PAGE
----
Where Bajaj Finance hopes to make the real difference is in service: It wants to disburse loans faster than its peers, allow customers to pre-pay loans from their desktops and return documents on loans against property in less than five days — an industry record. Of course, customers have round-the-clock access to its call centres.
The plan seems to be working. “The company is now stimulating demand for 8 to 10 per cent of LCD televisions sold in the country every month, a reflection of the strategy to pursue affluent customers,” says Jain. The loan book grew to Rs 3,500 crore at the end of September 2009 from Rs 2,500 crore a year ago. While it’s hard to look too far ahead, Jain is hoping to grow the book by 30 to 40 per cent over the next 18 to 24 months. Though provisions might depress profits in the current year, the business should become more profitable from next year onwards as costs come off their peak and spreads improve in a better macroeconomic environment.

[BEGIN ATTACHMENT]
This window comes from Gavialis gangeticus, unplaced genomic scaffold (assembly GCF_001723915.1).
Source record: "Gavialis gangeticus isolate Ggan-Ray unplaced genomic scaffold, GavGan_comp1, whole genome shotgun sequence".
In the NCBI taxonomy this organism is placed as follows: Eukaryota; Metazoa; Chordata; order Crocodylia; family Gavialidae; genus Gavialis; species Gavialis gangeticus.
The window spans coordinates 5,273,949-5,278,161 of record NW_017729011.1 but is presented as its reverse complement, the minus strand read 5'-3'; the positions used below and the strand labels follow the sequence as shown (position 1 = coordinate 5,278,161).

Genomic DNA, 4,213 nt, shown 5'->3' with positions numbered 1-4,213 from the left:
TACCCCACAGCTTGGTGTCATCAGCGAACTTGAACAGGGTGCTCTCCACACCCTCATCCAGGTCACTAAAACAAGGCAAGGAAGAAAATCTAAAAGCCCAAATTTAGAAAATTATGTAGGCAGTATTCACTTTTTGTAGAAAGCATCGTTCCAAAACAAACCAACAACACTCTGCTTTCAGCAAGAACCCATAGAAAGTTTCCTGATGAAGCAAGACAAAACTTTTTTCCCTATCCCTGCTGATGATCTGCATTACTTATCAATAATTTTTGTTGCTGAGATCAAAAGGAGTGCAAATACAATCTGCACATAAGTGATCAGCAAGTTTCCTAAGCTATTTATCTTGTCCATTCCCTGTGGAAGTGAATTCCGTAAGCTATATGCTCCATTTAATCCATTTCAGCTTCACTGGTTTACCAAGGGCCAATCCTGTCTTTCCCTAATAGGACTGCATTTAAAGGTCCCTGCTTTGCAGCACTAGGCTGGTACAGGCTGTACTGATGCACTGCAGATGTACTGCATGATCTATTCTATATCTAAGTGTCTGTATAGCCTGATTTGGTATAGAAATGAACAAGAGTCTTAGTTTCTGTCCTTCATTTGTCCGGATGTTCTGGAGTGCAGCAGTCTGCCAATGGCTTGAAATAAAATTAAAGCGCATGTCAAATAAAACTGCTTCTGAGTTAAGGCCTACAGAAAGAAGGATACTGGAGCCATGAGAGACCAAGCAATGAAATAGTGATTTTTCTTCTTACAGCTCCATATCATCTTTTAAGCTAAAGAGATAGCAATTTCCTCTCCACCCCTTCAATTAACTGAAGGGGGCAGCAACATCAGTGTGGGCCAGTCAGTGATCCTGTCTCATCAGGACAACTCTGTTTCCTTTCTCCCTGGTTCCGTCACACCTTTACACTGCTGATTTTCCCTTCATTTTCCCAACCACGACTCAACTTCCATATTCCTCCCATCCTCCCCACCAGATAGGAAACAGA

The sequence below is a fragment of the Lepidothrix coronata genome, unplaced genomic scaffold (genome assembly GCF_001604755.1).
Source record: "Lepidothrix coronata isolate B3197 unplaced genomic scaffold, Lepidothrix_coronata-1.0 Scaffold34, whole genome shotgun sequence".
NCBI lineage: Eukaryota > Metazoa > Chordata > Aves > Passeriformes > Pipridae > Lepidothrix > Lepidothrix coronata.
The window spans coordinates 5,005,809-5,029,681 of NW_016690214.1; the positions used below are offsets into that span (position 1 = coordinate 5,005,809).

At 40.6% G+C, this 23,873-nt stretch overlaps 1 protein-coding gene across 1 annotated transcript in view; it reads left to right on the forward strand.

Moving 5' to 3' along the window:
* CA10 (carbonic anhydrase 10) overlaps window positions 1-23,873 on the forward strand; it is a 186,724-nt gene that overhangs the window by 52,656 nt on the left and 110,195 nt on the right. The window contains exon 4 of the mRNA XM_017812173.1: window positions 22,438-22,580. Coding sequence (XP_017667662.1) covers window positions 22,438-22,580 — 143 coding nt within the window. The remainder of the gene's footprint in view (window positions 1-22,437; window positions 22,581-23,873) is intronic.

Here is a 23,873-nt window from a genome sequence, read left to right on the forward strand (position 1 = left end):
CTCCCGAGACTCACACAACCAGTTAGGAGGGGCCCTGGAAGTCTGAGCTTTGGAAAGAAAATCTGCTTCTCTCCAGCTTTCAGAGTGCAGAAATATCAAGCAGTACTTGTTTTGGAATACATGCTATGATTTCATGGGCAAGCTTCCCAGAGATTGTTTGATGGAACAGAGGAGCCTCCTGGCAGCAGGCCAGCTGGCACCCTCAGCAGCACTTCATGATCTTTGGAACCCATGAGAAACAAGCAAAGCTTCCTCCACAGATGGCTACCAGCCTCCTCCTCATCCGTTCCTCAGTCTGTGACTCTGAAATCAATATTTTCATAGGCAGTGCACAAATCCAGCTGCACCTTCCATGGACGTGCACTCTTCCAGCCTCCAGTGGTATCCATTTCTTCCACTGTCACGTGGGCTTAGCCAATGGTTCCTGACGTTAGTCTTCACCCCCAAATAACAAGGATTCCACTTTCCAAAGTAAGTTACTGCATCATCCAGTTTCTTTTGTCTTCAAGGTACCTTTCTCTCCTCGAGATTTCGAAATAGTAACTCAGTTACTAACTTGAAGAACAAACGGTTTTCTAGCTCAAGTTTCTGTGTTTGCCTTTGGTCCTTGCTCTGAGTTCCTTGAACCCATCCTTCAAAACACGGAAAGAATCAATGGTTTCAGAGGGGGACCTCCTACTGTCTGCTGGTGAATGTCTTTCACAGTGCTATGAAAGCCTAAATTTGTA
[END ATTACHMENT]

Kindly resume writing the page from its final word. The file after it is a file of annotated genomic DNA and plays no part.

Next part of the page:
Bajaj believes unsecured loans can fetch rates of 22 to 24 per cent, while loans against property can bring in 13 to 14 per cent. So given the cost of funds at 8.5 to 9 per cent, the spreads could be as high as 1,000 basis points for some products.
Arun Natarajan is the Founder & CEO of Venture Intelligence, the leading provider of data and analysis on private equity, venture capital and M&A deals in India. View free samples of Venture Intelligence newsletters and reports. Email the author at email@example.com